Boron is indicated on the periodic table with symbol B, atomic number 5, and atomic mass of 10.81. Elemental boron, which has semi-metallic and semi-conductive properties, is contained in group 3A on the periodic table. Boron exists in nature as two isotopes – B10 and B11. In general, borates are found in nature as the B10 isotope 19.1-20.3% of the time and the B11 isotope 79-80.9% of the time.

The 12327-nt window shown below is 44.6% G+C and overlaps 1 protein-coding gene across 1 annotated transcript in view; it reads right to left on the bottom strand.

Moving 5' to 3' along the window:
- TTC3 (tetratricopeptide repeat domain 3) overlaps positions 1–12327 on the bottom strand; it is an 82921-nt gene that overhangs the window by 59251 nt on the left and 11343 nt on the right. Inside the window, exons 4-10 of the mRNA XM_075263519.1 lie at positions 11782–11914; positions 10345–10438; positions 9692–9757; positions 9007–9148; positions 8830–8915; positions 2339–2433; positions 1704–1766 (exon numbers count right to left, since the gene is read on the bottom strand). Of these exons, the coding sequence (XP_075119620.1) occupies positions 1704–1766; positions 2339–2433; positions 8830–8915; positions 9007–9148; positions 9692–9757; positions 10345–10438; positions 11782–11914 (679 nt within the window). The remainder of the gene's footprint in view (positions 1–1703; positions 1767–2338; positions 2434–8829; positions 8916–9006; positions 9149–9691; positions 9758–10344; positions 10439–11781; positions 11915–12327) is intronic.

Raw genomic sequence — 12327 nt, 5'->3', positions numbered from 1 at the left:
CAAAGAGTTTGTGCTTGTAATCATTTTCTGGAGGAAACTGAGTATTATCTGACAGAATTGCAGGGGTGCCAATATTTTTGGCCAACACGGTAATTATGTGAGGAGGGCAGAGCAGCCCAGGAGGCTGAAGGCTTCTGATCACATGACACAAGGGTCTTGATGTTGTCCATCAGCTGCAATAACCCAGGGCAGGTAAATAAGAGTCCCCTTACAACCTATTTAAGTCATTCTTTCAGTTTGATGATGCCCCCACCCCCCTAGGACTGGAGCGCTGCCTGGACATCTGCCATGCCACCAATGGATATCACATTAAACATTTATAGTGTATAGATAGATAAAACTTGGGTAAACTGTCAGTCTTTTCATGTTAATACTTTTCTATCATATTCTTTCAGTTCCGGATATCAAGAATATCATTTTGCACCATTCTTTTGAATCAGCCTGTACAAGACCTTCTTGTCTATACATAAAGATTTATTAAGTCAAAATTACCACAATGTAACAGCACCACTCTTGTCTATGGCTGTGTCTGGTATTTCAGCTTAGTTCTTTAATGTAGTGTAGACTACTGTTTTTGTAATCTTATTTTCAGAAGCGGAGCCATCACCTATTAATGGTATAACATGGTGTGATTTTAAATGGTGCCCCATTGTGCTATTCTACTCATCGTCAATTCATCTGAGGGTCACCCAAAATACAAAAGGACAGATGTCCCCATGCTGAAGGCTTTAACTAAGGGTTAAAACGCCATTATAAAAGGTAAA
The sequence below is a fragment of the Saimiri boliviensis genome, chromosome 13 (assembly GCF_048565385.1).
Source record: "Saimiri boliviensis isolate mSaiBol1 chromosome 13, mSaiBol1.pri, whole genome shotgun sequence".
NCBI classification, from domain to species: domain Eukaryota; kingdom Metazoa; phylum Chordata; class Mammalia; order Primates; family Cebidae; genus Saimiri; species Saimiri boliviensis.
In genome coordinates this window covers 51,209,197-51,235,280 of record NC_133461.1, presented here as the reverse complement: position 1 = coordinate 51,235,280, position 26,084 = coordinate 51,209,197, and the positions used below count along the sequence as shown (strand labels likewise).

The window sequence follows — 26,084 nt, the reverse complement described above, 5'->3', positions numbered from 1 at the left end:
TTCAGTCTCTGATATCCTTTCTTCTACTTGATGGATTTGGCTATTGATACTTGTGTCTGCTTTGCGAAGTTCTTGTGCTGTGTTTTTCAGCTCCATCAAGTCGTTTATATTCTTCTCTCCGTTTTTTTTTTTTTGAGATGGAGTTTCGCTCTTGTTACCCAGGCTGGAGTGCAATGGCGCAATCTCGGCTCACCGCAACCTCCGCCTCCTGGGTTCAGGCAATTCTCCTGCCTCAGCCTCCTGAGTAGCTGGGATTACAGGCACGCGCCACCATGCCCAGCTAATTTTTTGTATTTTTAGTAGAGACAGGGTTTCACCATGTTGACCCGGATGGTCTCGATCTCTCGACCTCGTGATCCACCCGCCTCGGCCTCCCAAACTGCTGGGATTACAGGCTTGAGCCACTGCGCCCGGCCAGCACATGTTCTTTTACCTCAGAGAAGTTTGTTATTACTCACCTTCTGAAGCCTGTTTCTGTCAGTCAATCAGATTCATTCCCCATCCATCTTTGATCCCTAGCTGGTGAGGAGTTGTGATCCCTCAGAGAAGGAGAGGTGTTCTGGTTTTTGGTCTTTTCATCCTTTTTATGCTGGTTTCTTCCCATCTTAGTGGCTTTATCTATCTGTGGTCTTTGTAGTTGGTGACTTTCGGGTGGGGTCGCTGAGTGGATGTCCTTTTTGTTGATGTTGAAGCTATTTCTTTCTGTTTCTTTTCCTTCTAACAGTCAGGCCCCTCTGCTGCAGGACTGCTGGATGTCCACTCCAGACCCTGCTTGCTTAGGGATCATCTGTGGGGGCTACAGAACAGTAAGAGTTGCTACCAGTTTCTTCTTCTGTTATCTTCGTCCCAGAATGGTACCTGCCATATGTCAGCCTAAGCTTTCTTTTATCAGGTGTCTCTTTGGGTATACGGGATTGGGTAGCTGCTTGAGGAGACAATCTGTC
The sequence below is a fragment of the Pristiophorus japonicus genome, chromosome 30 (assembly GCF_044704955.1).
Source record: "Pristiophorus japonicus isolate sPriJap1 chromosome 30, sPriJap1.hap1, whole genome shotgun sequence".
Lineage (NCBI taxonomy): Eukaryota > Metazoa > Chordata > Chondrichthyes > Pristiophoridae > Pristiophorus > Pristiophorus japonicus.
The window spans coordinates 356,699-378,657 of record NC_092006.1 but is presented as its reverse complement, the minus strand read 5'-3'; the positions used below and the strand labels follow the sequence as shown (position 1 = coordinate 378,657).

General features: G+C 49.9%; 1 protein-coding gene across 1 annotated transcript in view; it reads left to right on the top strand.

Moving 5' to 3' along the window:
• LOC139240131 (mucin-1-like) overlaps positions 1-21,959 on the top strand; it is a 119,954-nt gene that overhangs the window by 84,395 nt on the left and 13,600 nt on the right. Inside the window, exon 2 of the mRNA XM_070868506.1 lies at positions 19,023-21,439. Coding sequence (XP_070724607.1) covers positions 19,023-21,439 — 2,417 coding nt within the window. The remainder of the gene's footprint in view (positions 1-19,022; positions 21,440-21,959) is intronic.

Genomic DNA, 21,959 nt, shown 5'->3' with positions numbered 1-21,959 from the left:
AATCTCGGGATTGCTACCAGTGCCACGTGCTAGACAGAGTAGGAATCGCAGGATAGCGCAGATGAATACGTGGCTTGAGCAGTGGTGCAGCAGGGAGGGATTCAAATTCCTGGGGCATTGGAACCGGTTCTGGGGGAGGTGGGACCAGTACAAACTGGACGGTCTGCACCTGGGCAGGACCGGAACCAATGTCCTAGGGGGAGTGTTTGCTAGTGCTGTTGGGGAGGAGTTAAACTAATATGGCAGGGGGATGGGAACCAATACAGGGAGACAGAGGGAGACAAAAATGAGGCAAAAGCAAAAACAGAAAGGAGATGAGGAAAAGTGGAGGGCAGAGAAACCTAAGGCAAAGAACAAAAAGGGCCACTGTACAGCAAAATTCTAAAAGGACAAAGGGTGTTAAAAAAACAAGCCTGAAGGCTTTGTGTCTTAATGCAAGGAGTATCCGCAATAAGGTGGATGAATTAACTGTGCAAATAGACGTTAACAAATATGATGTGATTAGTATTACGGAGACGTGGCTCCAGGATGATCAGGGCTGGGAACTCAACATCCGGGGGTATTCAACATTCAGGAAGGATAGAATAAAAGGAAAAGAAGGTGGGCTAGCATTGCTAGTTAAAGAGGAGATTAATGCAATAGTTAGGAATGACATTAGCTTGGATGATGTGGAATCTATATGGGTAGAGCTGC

Elemental boron, which is not found in nature, forms bonds with various metallic and non-metallic elements to produce compounds with different properties. Therefore, borate compounds can be used in many different industries depending on the varying binding chemicals. Typically, boron compounds behave as non-metallic compounds, but pure boron possesses electrical conductivity. Crystallized boron is similar in appearance to, has optical properties like, and is almost as hard as diamonds. Pure boron was discovered for the first time in 1808 by French chemists J.L. Gay – Lussac and Baron L.J. Thenard and English chemist H. Davy.